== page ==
Julian Arp, born in 1981, studied at the Academy of Music ‘Hanns Eisler’ in Berlin with Boris Pergamenschikow. He continued his studies with David Geringas and Eberhard Feltz. As a soloist and chamber musician Julian appears regularly at festivals, including the Schleswig-Holstein Music Festival, the Rheingau Music Festival, Beethovenfest Bonn, Beauvais, Montreux, SoNoRo Bucharest, Stellenbosch, Stift Festival, the Oxford Chamber Music Festival and IMS Prussia Cove. The Duo Arp/Frantz has released three CDs. In the words of Fono Forum: ‘They make music into pure celebration. It all sounds and sings.’ Contemporary composers, including Odeh-Tamimi, Koch, Nemtsov and Dinescu, have written pieces for Julian. He is a co-founder of the festival Zeitkunst which has been a guest at the Centre Pompidou, Radialsystem Berlin, Israel, England and Rio de Janeiro. Julian regularly gives master classes in Germany and abroad, and teaches at the University for Arts in Graz, Austria.
Born in Argentina, Cecilia Knudtsen began her music studies at the Conservatory C.L. Buchardo in Buenos Aires and the University of La Plata. She then moved to Switzerland, where she studied viola da gamba with Arianne Maurette and Roberto Gini at the Centre de musique ancienne de Genève, and violone with David Sinclair at the Schola Cantorum Basiliensis. She performs with European ensembles including Chiome d’Oro, Harmonia Instrumentalis, Cappella Mediterranea and La Batalla, and has collaborated with Isabella d’Este, Lucidarium, Les Dominos, Fanfarre du Loup, Ensemble Concerto, Le Concert Brisé, Musica Fiorita and Elyma. Cecilia has recorded with the ensembles Chiome d’Oro, Concerto, Musica Fiorita, Isabella d’Este and La Batalla. She teaches viola da gamba, ensemble music and improvisation at the Conservatoire Populaire of Music, Dance and Theatre of Geneva, and the didactics of early music at the HEM of Geneva.
The American Record Guide called Italian guitarist Alberto Mesirica’s performance of Scarlatti ‘The best Scarlatti I’ve heard on solo guitar’, while Classical Guitar Magazinecommented: ‘Superb recording from the prodigiously talented Mesirca.’Born in 1984, Alberto at the Conservatory of Castelfranco Veneto, before moving on to the Music Academy of Kassel, Germany. He has won the Golden Guitar award three times: for Best Recording (2007, 2013), and for Best Upcoming Artist (2009). In collaboration with Hopkinson Smith and Franco Pavan, Alberto published previously unknown works by Francesco Da Milano preserved in the 1656 Castelfranco Veneto Manuscript (Editions Orphée). The rediscovery inspired Dušan Bogdanović to compose Tre Ricercari sulla Compagnafor Alberto, based on a theme of Da Milano. Other pieces composed for Alberto include a piece by Leo Brouwer, premiered at the 2013 Kuhmo Chamber Music Festival. Working with a host of world-class soloists, Alberto has performed on concert stages across Europe, and North and South America; he has also collaborated with numerous renowned ensembles. Together with Marc Ribot, he recorded the complete guitar works of the Haitian composer Frantz Casséus.
Christoph Sommer was born in Lutherstadt Wittenberg, Germany, and received his first musical education on the piano and the guitar. Passionate about early music, he soon developed a fascination for lute instruments and their repertoire. Past engagements include concerts with Ensemble Holland Baroque, Ensemble Elyma (G. Garrido), Dunedin Consort (John Butt), Cappella Mediterranea (Leonardo García Alarcón), the vocal ensembles Vox Luminis and Amacord; he has also worked with the Pera Ensemble, Ensemble Chiome d’Oro, the Konkinklijk Concertgebouworkest Amsterdam (Jan Willem de Vriend), the Rotterdam Philharmonic (Paul Goodwin), Vienna Philharmonic (Emannuelle Haïm), Attaignant Consort (Kate Clark) and the Staatsorchester Hamburg (Alessandro di Marchi and Simon Hewett).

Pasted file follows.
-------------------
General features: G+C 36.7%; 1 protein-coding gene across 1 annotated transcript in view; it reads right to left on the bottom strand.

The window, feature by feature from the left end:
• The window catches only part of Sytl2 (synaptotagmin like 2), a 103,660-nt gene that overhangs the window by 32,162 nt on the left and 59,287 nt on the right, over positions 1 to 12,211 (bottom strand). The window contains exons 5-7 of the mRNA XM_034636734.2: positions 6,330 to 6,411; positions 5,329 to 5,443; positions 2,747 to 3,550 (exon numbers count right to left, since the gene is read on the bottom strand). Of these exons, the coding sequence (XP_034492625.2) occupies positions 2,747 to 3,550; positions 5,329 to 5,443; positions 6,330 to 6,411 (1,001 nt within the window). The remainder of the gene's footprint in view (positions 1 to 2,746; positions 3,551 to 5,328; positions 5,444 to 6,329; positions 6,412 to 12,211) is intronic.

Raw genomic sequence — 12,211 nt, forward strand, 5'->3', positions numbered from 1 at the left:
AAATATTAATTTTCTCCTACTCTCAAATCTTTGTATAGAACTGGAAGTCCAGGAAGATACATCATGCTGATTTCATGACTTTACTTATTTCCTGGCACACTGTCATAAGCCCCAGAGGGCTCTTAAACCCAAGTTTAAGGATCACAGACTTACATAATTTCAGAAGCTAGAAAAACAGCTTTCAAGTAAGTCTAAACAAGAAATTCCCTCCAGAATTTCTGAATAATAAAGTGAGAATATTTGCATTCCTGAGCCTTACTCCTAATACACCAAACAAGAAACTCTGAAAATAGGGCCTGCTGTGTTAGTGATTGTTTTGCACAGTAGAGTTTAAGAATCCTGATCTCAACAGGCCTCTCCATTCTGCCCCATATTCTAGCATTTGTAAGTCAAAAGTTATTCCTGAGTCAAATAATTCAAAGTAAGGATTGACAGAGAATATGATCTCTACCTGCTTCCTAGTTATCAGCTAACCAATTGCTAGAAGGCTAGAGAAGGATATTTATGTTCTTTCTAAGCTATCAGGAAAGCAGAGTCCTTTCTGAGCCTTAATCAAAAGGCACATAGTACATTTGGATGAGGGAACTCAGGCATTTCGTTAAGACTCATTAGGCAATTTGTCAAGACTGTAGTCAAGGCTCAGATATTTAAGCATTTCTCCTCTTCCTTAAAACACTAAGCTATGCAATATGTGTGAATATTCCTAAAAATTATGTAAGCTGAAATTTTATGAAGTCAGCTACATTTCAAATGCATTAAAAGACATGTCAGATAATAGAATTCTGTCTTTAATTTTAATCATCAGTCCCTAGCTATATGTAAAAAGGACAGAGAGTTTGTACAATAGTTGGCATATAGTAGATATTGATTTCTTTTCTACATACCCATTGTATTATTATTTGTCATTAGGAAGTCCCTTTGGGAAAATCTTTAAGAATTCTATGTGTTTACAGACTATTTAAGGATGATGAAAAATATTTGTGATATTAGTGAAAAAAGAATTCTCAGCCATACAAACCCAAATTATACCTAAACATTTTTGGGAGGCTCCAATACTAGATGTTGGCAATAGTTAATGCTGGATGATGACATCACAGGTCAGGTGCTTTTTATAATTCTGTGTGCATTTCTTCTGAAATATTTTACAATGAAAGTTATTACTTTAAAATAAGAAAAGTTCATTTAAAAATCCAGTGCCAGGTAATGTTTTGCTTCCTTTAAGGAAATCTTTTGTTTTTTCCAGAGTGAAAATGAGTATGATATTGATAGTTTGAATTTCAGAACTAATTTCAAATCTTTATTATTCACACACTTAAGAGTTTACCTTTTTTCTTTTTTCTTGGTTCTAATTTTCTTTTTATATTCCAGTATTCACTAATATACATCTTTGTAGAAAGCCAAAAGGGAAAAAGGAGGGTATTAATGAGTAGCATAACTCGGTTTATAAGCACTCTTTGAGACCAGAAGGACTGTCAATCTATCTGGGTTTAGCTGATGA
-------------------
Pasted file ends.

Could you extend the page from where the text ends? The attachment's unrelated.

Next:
Karl Nyhlin, who was born in Umeå in northern Sweden in 1974, studied lute and continuo playing in Stockholm and Malmö. He was subsequently awarded several major scholarships, including a Fulbright Award that gave him the opportunity to travel to America where he studied with Nigel North at IU Bloomington, Indiana, graduating there in 2002. Today Karl is known as one of the leading lute players of his generation. Based in Stockholm, he works regularly with distinguished early music ensembles across Europe and has performed in over thirty-five countries on six continents. He also frequently performs at opera houses, including Drottningholm Palace and the Royal Opera in Stockholm, as well as Oslo and Vienna. Karl can be heard on numerous recordings as an ensemble musician, and he has released two critically acclaimed solo CDs,The Jacobean Lutenistsand Works for Lute by David Kellner and Silvius Leopald Weiss.
A virtuoso of three instruments, a composer of orchestral music and an improviser fluent in all musical languages, Svante Henryson moves boundlessly across the entire musical spectrum. As a cellist, performing jazz, world music or rock, he makes the cello sound as if it always belonged in these disparate sound worlds. Svante grew up in Umeå, playing in local jazz clubs as a bass player. As a double bassist, still in his teens, he became a member of the Oslo Philharmonic Orchestra. Then he enjoyed a three-year stint as a bass guitarist with rock guitar legend Yngwie Malmsteen. As a composer, Svante’s work includes symphonic, choral, chamber and jazz, as well as several concerti for cello and electric bass. His Sonata for Solo Violin was awarded the Swedish prize for Chamber Music Work of the Year. Noted performers of his works include Anne-Sofie von Otter, Elvis Costello and Martin Fröst. As an improviser, Svante belongs in the highest echelons of modern Scandinavian jazz musicians. Awards include Jazz Musician of the Year in Sweden (2014), and the prestigious Nordic Council Music Prize (2015).